The quick-release arbor embodying this invention, unlike the prior art devices, is readily attachable to a hole saw 8 in two easy steps, as illustrated in sequence in FIGS. 3 and 4. First, with the collar 18 in its retracted position, as shown in FIG. 3, the externally threaded stem 22 of the shaft may be screw-fitted into the internally threaded bore 10 of the hole saw 8 by rotating the shaft clockwise, in a conventional manner, until the shoulder 64 of the shaft abuts the upper surface of the hole saw. In this way, the two parts are snugly fitted together, either by hand, with the assistance of a wrench, or by wedging the end of a screwdriver between the shaft 20 and a drive pin 26 while screwing the hole saw onto the shaft. With spring ring 54 disposed in groove 30, as shown in FIG. 3, the collar 18 will be retained in its retracted position, but is yet rotatable about the shaft 20. In contrast to the prior art, the next step, regardless of the degree of misalignment of the pins 26 and holes 12, is simply to continue to rotate the collar 18 relative to the shaft until the pins 26, disposed in the lower end surface of the collar, are registered or aligned with the drive holes 12 of the hole saw. The collar 18 may then be readily moved downward or axially with respect to the shaft 20 to its extended position, as in FIG. 4, so that the drive pins are fitted into the drive holes 12 of the hole saw. Significantly, this can be accomplished without first counterrotating or "backing off" the threaded engagement of the shaft 20 and hole saw 8.
In FIG. 4 is shown a set-screw 105 which extends through the wall of the collar 18 so that it may be used to assist in holding the shaft selectively in its retracted or extended positions. A set-screw 105 may be used in the event the spring rings 52 and 54, in certain applications, do not provide adequate retaining force. Thus, by simply tightening down on the set-screw 105, additional frictional forces will be provided for retaining the collar and the shaft in their relative positions. The stem 22 of the shaft can thus be securely screwed into the bore 10 of the hole saw without assistance of a tool and can readily be withdrawn from the work after each cutting operation has been finished.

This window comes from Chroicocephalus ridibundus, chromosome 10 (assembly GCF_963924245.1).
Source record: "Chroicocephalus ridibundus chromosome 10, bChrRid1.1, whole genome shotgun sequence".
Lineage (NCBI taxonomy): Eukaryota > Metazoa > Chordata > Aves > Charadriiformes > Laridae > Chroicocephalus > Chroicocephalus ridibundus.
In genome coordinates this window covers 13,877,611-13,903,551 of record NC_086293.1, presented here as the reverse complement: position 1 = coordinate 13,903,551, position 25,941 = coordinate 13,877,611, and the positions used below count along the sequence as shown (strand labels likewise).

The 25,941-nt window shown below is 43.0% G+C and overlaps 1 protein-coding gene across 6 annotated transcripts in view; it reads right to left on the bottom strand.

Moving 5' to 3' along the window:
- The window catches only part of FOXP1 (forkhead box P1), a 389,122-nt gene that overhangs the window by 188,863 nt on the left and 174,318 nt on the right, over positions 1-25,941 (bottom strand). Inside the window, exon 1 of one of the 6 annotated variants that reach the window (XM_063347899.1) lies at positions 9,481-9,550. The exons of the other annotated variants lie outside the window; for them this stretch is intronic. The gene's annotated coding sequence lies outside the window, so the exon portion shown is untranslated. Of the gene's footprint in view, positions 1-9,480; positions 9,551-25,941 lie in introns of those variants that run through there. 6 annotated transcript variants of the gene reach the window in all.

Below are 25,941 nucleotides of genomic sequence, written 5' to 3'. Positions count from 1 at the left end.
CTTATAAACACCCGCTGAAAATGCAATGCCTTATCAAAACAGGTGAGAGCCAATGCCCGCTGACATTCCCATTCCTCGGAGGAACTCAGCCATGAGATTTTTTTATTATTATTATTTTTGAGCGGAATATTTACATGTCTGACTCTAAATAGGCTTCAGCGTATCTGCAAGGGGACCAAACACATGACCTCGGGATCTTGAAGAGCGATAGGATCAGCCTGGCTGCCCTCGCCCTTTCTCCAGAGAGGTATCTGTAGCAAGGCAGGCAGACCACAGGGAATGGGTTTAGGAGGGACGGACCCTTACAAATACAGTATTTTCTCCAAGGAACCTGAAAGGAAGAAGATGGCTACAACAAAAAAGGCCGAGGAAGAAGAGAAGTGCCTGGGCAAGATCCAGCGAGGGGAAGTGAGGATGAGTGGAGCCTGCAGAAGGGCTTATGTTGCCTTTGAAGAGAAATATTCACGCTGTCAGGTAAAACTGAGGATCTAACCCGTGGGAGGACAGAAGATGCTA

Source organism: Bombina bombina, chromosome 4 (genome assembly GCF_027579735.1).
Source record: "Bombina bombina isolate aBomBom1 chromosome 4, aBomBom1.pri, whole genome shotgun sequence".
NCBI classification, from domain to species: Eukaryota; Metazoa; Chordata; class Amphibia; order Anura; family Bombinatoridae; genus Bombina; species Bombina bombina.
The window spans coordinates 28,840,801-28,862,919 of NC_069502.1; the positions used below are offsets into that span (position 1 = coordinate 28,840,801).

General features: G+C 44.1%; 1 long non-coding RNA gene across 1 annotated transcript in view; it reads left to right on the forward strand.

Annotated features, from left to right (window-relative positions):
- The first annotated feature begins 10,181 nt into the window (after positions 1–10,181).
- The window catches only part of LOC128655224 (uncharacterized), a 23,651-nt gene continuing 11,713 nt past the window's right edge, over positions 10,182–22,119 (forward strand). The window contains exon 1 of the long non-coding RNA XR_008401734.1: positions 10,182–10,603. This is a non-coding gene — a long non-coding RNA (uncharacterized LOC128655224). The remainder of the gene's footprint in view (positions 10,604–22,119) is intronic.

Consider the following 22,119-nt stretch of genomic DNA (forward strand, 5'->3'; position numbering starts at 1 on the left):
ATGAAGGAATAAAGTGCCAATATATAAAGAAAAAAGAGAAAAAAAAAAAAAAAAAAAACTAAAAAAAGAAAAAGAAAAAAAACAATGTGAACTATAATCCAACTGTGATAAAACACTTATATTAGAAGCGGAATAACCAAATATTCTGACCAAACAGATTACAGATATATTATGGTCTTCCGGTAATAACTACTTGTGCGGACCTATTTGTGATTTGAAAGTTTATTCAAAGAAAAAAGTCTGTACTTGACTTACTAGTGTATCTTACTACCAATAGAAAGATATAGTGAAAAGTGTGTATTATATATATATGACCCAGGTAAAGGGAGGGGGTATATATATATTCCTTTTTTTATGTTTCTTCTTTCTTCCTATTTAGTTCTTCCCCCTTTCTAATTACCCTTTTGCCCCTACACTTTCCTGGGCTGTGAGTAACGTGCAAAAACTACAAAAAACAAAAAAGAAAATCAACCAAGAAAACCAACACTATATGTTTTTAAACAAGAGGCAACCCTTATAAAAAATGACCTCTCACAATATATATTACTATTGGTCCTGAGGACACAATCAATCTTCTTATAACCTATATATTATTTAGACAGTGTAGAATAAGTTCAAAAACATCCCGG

Referring to FIGS. 6-12, an alternative embodiment of the present invention is shown which comprises the same basic structure and operates in generally the same manner as the first embodiment heretofore described, except that the retainer, or detent members on the collar 18 and shaft 20 have been modified. Specifically, the retainer member of collar 18 comprises a detent pin 152 disposed adjacent one end of a lever arm 82. The lever arm 82 is pivotable at approximately its center about pin 86 which is fitted into holes 87 and 89 in the arm 82 and the collar 18, respectively. The pin 152 is urged radially inward into engagement with the shaft 20 by a coil spring 154 disposed on the opposite end of the lever arm 82.
The collar 18 is provided with a segmental shaped cutout 84 adapted to receive therein the lever arm 82 which preferably has a configuration that is complementary to the shape of the cutout 84. A hole 90 adjacent one end of the cutout 84 is provided through the wall of the collar and a depression, or seat 92 for one end of the spring 154 is provided adjacent the opposite end of the cutout 84. A similar seat 93 (FIG. 8) is provided in the opposed inner surface of the lever 82. The lever 82 is urged by the spring 154 in a counterclockwise direction so that the free-end of the pin 152 will engage the outer surface of the shaft 20.